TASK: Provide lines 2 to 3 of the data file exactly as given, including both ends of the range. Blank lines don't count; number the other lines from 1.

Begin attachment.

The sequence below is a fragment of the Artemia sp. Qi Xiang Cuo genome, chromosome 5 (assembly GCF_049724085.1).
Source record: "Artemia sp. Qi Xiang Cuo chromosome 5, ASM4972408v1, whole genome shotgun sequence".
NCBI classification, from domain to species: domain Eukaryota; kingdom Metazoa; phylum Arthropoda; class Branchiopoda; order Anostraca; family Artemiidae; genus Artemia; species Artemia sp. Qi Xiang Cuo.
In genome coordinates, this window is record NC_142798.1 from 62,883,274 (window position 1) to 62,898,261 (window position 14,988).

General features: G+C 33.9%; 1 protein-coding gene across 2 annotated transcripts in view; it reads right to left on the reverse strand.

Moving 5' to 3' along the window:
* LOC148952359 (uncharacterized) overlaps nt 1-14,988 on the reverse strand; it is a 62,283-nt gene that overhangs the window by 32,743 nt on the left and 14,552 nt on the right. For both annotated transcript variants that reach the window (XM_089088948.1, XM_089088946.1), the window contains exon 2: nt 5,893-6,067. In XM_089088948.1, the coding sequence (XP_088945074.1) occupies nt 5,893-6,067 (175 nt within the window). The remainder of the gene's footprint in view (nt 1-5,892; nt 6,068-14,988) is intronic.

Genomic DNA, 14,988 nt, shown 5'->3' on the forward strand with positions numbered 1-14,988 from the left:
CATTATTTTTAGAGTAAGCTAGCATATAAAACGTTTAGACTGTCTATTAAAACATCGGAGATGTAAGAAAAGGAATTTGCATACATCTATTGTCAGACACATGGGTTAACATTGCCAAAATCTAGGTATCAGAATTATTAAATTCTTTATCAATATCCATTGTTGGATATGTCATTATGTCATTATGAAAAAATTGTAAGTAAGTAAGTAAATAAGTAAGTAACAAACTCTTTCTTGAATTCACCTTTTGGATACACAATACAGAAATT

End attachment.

Source record: "Artemia sp. Qi Xiang Cuo chromosome 5, ASM4972408v1, whole genome shotgun sequence".
NCBI classification, from domain to species: domain Eukaryota; kingdom Metazoa; phylum Arthropoda; class Branchiopoda; order Anostraca; family Artemiidae; genus Artemia; species Artemia sp. Qi Xiang Cuo.